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Synology NAS Data Recovery


I have a Synology DiskStation 413J. I bought this recently, after searching for a NAS which would support my iPhoto collection. Most of this is for work, some of those photographs are for clients, so it is seriously important. I spoke to Synology before buying, and they assured me that I would be able to save my iPhotos, iTunes and anything else from Apple devices onto this NAS. I stored my Libraries onto the Synology server and all was running 100% for 2 months. However, when I tried to open up one of the Libraries on the DiskStation, the NAS told me that the files were corrupted. I also could not open them in the iPhoto program, it was not able to read them. I have now discovered that I can’t store iPhotos on the DiskStation as it has corrupted all the photos. I need to recover those libraries, and without damaging them further.


I bought a rather expensive Synology DiskStation 413J in order to hold some data and take pressure off my main backup. I found that it took a long time to set up the drives that I had bought with it, but eventually we got there. Once the drives were formatted, I thought that it would be fine, but suddenly, the DiskStation reported that there was a corruption in one of the drives (which had not been used), and that it was shutting down. I restarted the program, and did a scan on the drive which had been named as corrupted. Indeed, there were 4 sectors on the drive which were named as ‘bad’. The drive has now stopped working completely. However, I finally got it all working, and set up. I started to save data to the remaining drives. Yesterday, out of the blue, it told me that another of the drives was corrupted, and could not be read. It shut down again, and when it restarted, I was unable to extract the data from the drive. My Computer cannot see the drive, and I cannot even open it when I am looking in Properties.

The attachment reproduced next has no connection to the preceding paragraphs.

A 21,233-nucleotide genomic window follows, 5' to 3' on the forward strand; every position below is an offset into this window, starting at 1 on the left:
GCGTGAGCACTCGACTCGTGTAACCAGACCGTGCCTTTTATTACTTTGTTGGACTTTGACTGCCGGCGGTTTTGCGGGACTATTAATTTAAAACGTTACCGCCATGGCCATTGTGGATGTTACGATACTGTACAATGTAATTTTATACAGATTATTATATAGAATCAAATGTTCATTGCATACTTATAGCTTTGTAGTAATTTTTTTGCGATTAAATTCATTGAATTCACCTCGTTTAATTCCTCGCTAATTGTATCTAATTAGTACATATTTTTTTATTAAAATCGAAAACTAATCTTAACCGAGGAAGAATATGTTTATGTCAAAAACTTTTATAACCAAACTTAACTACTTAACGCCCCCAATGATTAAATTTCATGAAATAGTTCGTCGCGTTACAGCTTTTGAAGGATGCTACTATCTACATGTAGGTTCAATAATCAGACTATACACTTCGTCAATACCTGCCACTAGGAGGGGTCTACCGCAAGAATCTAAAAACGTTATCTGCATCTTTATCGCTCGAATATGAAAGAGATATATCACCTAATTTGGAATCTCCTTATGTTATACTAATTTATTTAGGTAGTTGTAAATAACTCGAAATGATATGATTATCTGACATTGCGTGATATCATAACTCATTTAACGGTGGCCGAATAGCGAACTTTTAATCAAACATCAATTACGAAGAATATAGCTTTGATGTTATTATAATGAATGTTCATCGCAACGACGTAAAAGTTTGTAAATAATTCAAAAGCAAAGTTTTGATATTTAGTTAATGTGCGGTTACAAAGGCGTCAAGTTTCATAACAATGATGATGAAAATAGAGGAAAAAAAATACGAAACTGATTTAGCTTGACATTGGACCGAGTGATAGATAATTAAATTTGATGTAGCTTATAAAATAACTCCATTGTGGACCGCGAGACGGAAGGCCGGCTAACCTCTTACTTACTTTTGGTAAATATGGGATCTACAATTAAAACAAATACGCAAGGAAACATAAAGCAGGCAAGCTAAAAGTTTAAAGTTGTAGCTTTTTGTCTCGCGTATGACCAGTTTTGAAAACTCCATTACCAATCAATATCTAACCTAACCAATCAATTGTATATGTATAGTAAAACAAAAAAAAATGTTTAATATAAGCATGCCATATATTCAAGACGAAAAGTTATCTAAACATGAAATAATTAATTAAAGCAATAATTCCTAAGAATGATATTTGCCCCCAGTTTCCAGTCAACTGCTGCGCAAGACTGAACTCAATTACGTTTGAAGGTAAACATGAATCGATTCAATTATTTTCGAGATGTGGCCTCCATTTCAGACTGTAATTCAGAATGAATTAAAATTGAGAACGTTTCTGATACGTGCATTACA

Synology NAS Data Recovery

NAS stands for network-attached storage, which means it is a file-level computer data storage system connected to a computer network. The purpose of an NAS is to provide data to a group of individuals. NAS devices are becoming a very common way to provide file sharing among multiple users and computers. Network-attached storage offers a variety of benefits when compared to file servers. Advantages include faster access to data, easier to use administration capabilities and a simplified configuration.
NAS devices utilize RAID, which means they offer a high level of redundancy, thus increasing their overall level of reliability and dependability. Despite the redundancy and reliability that is provided by the use of an NAS, there is still the possibility of the failure or malfunction of the device, which can result in a potential loss of data.
Reasons that can cause an NAS device to fail include human error, natural disaster, multiple drive failures, RAID controller failures, accidental re-formatting, stripping corruption, and formatted or deleted partitions.

There are a number of error messages that could indicate an NAS device is experiencing a failure. These messages include:

Moving Failed

– This message tells the user that the source and destination folders are the same. This is one of the more simple problems for a data recovery service to fix, and usually indicates a problem with the RAID setup. If this message appears to the user of an NAS and no data is present, it can mean a potential loss of data.

Default Network Shares Do Not Exist

– This message generally lets the user know that the data has been overwritten. If this message appears, it’s best to shut down the system immediately and contact a recovery service. It is possible to recover data after an overwrite, but it is difficult, and continuing the use the system can result in the permanent loss of data.

In addition to these common Synology error codes, there are a number of other messages that may indicate a problem with the NAS device, including syntax or usage errors, protocol incompatibility and error starting client-server protocol.

If any problem occurs with the use of a Synology NAS device, it’s best to shut down the system immediately, and document any and all information leading up to the problem, before contacting a professional data recovery service. By collecting all relevant information it can help the service to determine the source of the problem, and it raises the chances that data recovery will be successful. Information that would be helpful to a data recovery service includes error messages being displayed, symptoms the device was experiencing, and information about the actual device, such as how many drives are installed.

A professional data recovery service will develop a customized recovery plan for an Synology device. When selecting a data recovery service, it’s important to look for a company with a success rate of over 90%. A high success level will typically indicate a service provider that is going to be able to effectively recover data from an NAS device, regardless of the reason for failure.